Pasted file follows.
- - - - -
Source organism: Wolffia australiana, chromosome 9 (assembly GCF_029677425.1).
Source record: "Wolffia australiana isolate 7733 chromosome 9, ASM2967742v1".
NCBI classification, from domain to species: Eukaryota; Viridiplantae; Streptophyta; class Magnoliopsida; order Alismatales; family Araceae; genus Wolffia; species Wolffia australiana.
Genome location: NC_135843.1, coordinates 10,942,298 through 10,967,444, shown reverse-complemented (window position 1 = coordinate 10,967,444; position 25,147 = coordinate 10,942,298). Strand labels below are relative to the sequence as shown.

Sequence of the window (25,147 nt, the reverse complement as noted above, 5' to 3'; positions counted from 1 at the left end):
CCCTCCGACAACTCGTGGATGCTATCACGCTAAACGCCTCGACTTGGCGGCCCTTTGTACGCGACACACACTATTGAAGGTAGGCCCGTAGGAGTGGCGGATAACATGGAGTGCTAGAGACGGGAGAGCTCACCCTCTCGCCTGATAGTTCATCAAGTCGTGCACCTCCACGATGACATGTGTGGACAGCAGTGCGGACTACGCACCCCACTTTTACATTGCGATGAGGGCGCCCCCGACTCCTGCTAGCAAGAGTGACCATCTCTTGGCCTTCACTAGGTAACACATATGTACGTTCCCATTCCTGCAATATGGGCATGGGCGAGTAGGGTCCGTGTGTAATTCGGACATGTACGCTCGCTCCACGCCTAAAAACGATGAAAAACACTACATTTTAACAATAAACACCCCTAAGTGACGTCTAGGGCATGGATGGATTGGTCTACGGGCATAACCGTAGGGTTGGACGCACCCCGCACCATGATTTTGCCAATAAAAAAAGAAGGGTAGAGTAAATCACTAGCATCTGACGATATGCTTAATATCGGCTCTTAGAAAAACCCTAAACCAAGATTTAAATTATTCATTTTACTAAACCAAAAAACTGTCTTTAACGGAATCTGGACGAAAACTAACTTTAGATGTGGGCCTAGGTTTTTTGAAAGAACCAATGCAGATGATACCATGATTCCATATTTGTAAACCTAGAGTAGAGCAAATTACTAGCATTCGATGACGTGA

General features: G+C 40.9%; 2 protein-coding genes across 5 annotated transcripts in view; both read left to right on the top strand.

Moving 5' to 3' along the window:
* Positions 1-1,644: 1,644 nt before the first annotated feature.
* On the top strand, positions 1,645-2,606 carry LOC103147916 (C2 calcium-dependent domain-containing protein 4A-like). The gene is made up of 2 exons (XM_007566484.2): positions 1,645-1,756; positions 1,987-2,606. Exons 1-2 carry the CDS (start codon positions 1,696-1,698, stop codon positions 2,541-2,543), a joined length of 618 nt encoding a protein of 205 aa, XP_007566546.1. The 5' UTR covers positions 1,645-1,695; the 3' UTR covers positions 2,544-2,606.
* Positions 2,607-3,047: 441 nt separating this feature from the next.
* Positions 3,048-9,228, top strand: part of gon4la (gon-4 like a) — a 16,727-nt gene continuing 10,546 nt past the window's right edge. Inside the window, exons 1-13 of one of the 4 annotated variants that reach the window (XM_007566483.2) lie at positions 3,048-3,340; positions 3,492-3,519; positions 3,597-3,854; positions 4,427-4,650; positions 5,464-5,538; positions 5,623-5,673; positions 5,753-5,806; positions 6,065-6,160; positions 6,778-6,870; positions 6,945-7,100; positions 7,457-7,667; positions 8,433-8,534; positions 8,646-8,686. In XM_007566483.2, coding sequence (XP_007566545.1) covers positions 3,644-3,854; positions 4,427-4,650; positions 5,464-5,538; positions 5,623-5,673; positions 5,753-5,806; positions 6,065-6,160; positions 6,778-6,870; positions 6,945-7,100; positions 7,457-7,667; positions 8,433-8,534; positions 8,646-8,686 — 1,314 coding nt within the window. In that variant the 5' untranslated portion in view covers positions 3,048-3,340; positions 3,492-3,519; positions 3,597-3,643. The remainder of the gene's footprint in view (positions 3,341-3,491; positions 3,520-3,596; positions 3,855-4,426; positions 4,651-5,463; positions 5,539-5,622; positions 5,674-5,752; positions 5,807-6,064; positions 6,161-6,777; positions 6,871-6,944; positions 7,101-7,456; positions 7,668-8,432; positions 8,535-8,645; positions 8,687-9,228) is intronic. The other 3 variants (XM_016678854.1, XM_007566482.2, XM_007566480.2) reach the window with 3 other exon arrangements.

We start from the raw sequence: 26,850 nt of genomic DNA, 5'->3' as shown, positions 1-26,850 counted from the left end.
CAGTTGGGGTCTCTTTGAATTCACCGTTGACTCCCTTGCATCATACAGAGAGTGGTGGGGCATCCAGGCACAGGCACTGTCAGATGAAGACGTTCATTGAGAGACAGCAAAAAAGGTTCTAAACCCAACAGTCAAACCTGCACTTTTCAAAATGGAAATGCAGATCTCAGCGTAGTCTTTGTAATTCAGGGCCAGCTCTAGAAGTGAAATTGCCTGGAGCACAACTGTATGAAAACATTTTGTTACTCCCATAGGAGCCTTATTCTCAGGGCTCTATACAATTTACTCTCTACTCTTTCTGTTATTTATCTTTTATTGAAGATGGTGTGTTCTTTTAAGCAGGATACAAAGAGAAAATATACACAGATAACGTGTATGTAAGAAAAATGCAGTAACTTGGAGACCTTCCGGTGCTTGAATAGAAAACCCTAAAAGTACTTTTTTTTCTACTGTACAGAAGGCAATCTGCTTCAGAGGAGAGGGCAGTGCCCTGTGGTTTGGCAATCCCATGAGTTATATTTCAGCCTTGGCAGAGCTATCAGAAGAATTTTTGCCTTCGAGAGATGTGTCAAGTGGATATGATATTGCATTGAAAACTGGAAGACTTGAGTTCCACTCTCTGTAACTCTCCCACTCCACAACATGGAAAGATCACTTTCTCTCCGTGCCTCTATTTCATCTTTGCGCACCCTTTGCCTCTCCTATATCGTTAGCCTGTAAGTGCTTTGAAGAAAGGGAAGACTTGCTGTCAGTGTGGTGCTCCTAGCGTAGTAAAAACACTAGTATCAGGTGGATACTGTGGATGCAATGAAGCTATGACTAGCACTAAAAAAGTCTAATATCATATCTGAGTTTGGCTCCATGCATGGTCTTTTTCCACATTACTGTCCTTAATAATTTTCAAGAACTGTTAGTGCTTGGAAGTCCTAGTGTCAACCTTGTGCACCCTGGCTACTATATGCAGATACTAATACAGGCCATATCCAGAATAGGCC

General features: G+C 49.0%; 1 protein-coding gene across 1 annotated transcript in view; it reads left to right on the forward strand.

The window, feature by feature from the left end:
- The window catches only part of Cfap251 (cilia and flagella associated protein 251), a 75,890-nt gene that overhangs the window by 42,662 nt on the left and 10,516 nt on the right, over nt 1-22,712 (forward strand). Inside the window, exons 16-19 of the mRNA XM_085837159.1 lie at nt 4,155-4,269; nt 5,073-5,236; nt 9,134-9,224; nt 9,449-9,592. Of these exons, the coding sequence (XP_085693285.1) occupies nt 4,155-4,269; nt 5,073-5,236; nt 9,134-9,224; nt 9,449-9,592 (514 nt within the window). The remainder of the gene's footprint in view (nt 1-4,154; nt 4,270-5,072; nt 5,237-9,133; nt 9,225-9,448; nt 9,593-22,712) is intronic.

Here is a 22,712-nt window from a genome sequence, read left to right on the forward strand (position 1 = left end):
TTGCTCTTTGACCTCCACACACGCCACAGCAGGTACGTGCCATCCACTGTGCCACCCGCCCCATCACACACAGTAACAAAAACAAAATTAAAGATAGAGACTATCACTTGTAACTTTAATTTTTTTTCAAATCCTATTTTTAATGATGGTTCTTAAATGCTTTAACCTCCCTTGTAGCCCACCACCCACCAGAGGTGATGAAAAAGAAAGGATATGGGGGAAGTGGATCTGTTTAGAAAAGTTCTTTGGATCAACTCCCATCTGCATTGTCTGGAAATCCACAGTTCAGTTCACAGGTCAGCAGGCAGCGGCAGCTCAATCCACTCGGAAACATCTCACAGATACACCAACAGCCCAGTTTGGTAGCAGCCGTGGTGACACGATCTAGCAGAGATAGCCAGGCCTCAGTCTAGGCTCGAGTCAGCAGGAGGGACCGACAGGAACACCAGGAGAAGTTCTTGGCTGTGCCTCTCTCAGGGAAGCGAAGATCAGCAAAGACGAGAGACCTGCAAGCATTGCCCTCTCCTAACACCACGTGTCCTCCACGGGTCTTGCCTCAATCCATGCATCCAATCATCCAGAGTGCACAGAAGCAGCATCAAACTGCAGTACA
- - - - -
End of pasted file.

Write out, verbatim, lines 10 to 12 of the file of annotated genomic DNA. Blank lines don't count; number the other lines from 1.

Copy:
* On the top strand, positions 1,645-2,606 carry LOC103147916 (C2 calcium-dependent domain-containing protein 4A-like). The gene is made up of 2 exons (XM_007566484.2): positions 1,645-1,756; positions 1,987-2,606. Exons 1-2 carry the CDS (start codon positions 1,696-1,698, stop codon positions 2,541-2,543), a joined length of 618 nt encoding a protein of 205 aa, XP_007566546.1. The 5' UTR covers positions 1,645-1,695; the 3' UTR covers positions 2,544-2,606.
* Positions 2,607-3,047: 441 nt separating this feature from the next.
* Positions 3,048-9,228, top strand: part of gon4la (gon-4 like a) — a 16,727-nt gene continuing 10,546 nt past the window's right edge. Inside the window, exons 1-13 of one of the 4 annotated variants that reach the window (XM_007566483.2) lie at positions 3,048-3,340; positions 3,492-3,519; positions 3,597-3,854; positions 4,427-4,650; positions 5,464-5,538; positions 5,623-5,673; positions 5,753-5,806; positions 6,065-6,160; positions 6,778-6,870; positions 6,945-7,100; positions 7,457-7,667; positions 8,433-8,534; positions 8,646-8,686. In XM_007566483.2, coding sequence (XP_007566545.1) covers positions 3,644-3,854; positions 4,427-4,650; positions 5,464-5,538; positions 5,623-5,673; positions 5,753-5,806; positions 6,065-6,160; positions 6,778-6,870; positions 6,945-7,100; positions 7,457-7,667; positions 8,433-8,534; positions 8,646-8,686 — 1,314 coding nt within the window. In that variant the 5' untranslated portion in view covers positions 3,048-3,340; positions 3,492-3,519; positions 3,597-3,643. The remainder of the gene's footprint in view (positions 3,341-3,491; positions 3,520-3,596; positions 3,855-4,426; positions 4,651-5,463; positions 5,539-5,622; positions 5,674-5,752; positions 5,807-6,064; positions 6,161-6,777; positions 6,871-6,944; positions 7,101-7,456; positions 7,668-8,432; positions 8,535-8,645; positions 8,687-9,228) is intronic. The other 3 variants (XM_016678854.1, XM_007566482.2, XM_007566480.2) reach the window with 3 other exon arrangements.